Terl (John Travolta), the Psychlo security chief on Earth, has been condemned by his superiors to remain indefinitely at his post on Earth as punishment for an unclear incident involving "the Senator's daughter". Aided by his deputy, Ker (Forest Whitaker), Terl devises a plan to buy his way off the planet by making a fortune using human slaves to mine gold in radioactive areas. Psychlos are unable to visit such areas due to the explosive interaction of the gas they breathe with radionuclide particles. Terl selects Jonnie as his "foreman" for the project and gives him a Psychlo education using a rapid-learning machine. Terl gives Jonnie a party of slaves and a Psychlo flying shuttle and orders him to go out and find gold.

After learning the Psychlos' language, history, and myriad other things from the rapid learning machine, Jonnie plots a human uprising against the Psychlos. He obtains gold from Fort Knox to satisfy Terl's demands, and uses the free time to plot a revolution. Jonnie and his followers find an abandoned underground U.S. military base with working aircraft, weapons, fuel, and nuclear weapons. They use the base's flight simulators to train themselves in aerial combat. When Terl returns, he orders more gold to be extracted, and tells how in the 21st century the Psychlos conquered Earth in only nine minutes. Jonnie warns Terl that he will be overthrown and the humans will retake Earth, citing the United States Declaration of Independence as inspiration, to which Terl scoffs.

After a week of training, the rebels launch a mass uprising against the Psychlos using Harrier jump-jets and other weapons. Carlo sacrifices himself to destroy the dome over Denver, and the Psychlos inside suffocate in Earth's atmosphere, which they are unable to breathe. Jonnie captures a Psychlo teleportation device and uses it to teleport an atomic bomb to the Psychlo home world. The ensuing detonation causes the entire Psychlo atmosphere to explode, wiping out the Psychlo world. The film ends with the humans in control of Earth but facing an uncertain future, along with Terl and Ker who survived the base destruction. Terl is now imprisoned inside Fort Knox in a makeshift cell of gold bars, while Ker sides with the victorious humans, and helps in their hard effort to rebuild their civilization.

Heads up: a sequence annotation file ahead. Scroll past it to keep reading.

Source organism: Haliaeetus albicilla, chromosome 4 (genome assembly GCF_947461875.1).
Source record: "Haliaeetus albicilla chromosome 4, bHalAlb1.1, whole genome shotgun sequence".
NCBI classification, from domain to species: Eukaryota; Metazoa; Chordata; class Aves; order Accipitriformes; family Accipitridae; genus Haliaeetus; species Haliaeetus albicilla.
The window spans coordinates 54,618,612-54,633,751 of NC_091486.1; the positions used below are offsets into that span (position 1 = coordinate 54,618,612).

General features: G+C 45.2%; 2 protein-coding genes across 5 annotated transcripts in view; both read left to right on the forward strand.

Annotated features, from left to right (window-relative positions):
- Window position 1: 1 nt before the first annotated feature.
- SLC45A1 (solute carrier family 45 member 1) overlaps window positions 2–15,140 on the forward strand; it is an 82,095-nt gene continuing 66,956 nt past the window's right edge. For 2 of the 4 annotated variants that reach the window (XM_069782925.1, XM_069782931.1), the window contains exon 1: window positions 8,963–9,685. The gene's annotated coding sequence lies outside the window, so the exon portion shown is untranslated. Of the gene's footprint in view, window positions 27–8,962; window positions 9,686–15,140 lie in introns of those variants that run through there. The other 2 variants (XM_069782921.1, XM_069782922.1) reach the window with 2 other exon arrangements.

Cast

  • John Travolta as Terl
  • Barry Pepper as Jonnie Goodboy Tyler
  • Forest Whitaker as Ker
  • Kim Coates as Carlo
  • Sabine Karsenti as Chrissy
  • Richard Tyson as Robert the Fox
  • Kelly Preston as Chirk
  • Michael MacRae as District Manager Zete
  • Shaun Austin-Olsen as Planetship Numph
  • Tim Post as the Assistant Planetship
  • Michael Byrne as Parson staffer
  • Christian Tessier as Mickey
  • Sylvain Landry as Sammy
  • Earl Pastko as the Bartender
  • Noël Burton as the Clinko Learning instructor

Production

Initial deals

Franchise Pictures

Author Services Inc. and Church of Scientology

Pre-production

Filming

Release

Box office

Merchandising

Home media

Reception

Critical reception

Golden Raspberry Awards

Fears of Scientology influence

Fraud by Franchise Pictures

Cancelled follow-ups and sequels

Gallery

Trivia

References

External Links